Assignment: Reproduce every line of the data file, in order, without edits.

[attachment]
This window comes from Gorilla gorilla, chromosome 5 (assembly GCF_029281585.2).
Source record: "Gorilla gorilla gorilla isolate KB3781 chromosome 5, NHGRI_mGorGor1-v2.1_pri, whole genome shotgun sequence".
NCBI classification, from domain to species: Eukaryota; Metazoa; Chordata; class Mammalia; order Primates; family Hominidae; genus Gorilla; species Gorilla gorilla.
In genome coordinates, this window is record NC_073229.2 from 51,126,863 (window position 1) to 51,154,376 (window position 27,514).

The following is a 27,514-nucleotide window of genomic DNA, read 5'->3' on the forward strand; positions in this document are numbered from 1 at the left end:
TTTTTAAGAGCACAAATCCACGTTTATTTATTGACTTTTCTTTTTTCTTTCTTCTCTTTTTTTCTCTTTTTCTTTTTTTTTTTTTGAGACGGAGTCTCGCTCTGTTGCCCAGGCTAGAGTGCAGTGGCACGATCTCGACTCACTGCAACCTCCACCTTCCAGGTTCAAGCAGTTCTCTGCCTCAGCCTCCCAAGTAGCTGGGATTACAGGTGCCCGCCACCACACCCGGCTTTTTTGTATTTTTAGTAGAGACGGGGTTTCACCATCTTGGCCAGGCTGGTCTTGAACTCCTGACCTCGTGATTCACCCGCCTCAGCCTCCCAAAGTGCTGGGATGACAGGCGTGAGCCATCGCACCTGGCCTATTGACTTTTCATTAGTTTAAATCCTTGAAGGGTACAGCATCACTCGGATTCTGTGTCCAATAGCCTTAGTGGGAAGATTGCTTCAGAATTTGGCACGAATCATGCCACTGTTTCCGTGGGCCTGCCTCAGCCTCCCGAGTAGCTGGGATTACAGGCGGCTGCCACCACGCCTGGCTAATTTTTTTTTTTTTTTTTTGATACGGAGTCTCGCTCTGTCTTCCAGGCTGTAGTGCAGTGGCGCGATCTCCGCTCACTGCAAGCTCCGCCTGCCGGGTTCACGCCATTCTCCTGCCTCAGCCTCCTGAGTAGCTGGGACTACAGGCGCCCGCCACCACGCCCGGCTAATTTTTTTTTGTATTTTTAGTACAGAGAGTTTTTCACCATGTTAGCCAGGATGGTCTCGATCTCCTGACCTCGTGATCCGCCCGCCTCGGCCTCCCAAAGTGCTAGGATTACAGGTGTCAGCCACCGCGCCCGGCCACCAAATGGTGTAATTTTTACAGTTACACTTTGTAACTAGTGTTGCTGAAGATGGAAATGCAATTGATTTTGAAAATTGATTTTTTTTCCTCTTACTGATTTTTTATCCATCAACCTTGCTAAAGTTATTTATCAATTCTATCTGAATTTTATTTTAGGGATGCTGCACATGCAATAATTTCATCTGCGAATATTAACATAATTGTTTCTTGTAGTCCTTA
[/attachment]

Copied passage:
This window comes from Gorilla gorilla, chromosome 5 (assembly GCF_029281585.2).
Source record: "Gorilla gorilla gorilla isolate KB3781 chromosome 5, NHGRI_mGorGor1-v2.1_pri, whole genome shotgun sequence".
NCBI classification, from domain to species: Eukaryota; Metazoa; Chordata; class Mammalia; order Primates; family Hominidae; genus Gorilla; species Gorilla gorilla.
In genome coordinates, this window is record NC_073229.2 from 51,126,863 (window position 1) to 51,154,376 (window position 27,514).

The following is a 27,514-nucleotide window of genomic DNA, read 5'->3' on the forward strand; positions in this document are numbered from 1 at the left end:
TTTTTAAGAGCACAAATCCACGTTTATTTATTGACTTTTCTTTTTTCTTTCTTCTCTTTTTTTCTCTTTTTCTTTTTTTTTTTTTGAGACGGAGTCTCGCTCTGTTGCCCAGGCTAGAGTGCAGTGGCACGATCTCGACTCACTGCAACCTCCACCTTCCAGGTTCAAGCAGTTCTCTGCCTCAGCCTCCCAAGTAGCTGGGATTACAGGTGCCCGCCACCACACCCGGCTTTTTTGTATTTTTAGTAGAGACGGGGTTTCACCATCTTGGCCAGGCTGGTCTTGAACTCCTGACCTCGTGATTCACCCGCCTCAGCCTCCCAAAGTGCTGGGATGACAGGCGTGAGCCATCGCACCTGGCCTATTGACTTTTCATTAGTTTAAATCCTTGAAGGGTACAGCATCACTCGGATTCTGTGTCCAATAGCCTTAGTGGGAAGATTGCTTCAGAATTTGGCACGAATCATGCCACTGTTTCCGTGGGCCTGCCTCAGCCTCCCGAGTAGCTGGGATTACAGGCGGCTGCCACCACGCCTGGCTAATTTTTTTTTTTTTTTTTTGATACGGAGTCTCGCTCTGTCTTCCAGGCTGTAGTGCAGTGGCGCGATCTCCGCTCACTGCAAGCTCCGCCTGCCGGGTTCACGCCATTCTCCTGCCTCAGCCTCCTGAGTAGCTGGGACTACAGGCGCCCGCCACCACGCCCGGCTAATTTTTTTTTGTATTTTTAGTACAGAGAGTTTTTCACCATGTTAGCCAGGATGGTCTCGATCTCCTGACCTCGTGATCCGCCCGCCTCGGCCTCCCAAAGTGCTAGGATTACAGGTGTCAGCCACCGCGCCCGGCCACCAAATGGTGTAATTTTTACAGTTACACTTTGTAACTAGTGTTGCTGAAGATGGAAATGCAATTGATTTTGAAAATTGATTTTTTTTCCTCTTACTGATTTTTTATCCATCAACCTTGCTAAAGTTATTTATCAATTCTATCTGAATTTTATTTTAGGGATGCTGCACATGCAATAATTTCATCTGCGAATATTAACATAATTGTTTCTTGTAGTCCTTA